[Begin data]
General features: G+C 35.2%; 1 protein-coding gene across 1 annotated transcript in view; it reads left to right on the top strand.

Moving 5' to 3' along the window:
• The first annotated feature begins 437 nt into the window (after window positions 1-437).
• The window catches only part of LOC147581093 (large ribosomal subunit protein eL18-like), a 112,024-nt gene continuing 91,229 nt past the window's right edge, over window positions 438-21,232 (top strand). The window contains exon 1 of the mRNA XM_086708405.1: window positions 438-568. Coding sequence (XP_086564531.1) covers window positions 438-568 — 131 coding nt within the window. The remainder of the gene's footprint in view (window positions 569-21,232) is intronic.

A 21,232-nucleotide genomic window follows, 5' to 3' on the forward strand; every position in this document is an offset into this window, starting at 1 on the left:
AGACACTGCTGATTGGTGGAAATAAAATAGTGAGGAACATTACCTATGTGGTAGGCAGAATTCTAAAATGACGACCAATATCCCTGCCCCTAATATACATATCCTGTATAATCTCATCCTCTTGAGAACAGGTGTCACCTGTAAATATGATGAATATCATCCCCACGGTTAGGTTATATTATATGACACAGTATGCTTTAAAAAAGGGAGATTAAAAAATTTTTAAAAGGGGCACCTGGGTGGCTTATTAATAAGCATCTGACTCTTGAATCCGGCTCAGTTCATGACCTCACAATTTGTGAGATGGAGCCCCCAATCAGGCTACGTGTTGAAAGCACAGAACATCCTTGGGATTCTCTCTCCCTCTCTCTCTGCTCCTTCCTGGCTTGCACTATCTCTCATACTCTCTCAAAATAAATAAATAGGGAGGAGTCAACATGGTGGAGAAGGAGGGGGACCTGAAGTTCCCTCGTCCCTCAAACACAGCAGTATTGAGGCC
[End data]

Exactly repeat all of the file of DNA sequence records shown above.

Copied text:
General features: G+C 35.2%; 1 protein-coding gene across 1 annotated transcript in view; it reads left to right on the top strand.

Moving 5' to 3' along the window:
• The first annotated feature begins 437 nt into the window (after window positions 1-437).
• The window catches only part of LOC147581093 (large ribosomal subunit protein eL18-like), a 112,024-nt gene continuing 91,229 nt past the window's right edge, over window positions 438-21,232 (top strand). The window contains exon 1 of the mRNA XM_086708405.1: window positions 438-568. Coding sequence (XP_086564531.1) covers window positions 438-568 — 131 coding nt within the window. The remainder of the gene's footprint in view (window positions 569-21,232) is intronic.

A 21,232-nucleotide genomic window follows, 5' to 3' on the forward strand; every position in this document is an offset into this window, starting at 1 on the left:
AGACACTGCTGATTGGTGGAAATAAAATAGTGAGGAACATTACCTATGTGGTAGGCAGAATTCTAAAATGACGACCAATATCCCTGCCCCTAATATACATATCCTGTATAATCTCATCCTCTTGAGAACAGGTGTCACCTGTAAATATGATGAATATCATCCCCACGGTTAGGTTATATTATATGACACAGTATGCTTTAAAAAAGGGAGATTAAAAAATTTTTAAAAGGGGCACCTGGGTGGCTTATTAATAAGCATCTGACTCTTGAATCCGGCTCAGTTCATGACCTCACAATTTGTGAGATGGAGCCCCCAATCAGGCTACGTGTTGAAAGCACAGAACATCCTTGGGATTCTCTCTCCCTCTCTCTCTGCTCCTTCCTGGCTTGCACTATCTCTCATACTCTCTCAAAATAAATAAATAGGGAGGAGTCAACATGGTGGAGAAGGAGGGGGACCTGAAGTTCCCTCGTCCCTCAAACACAGCAGTATTGAGGCC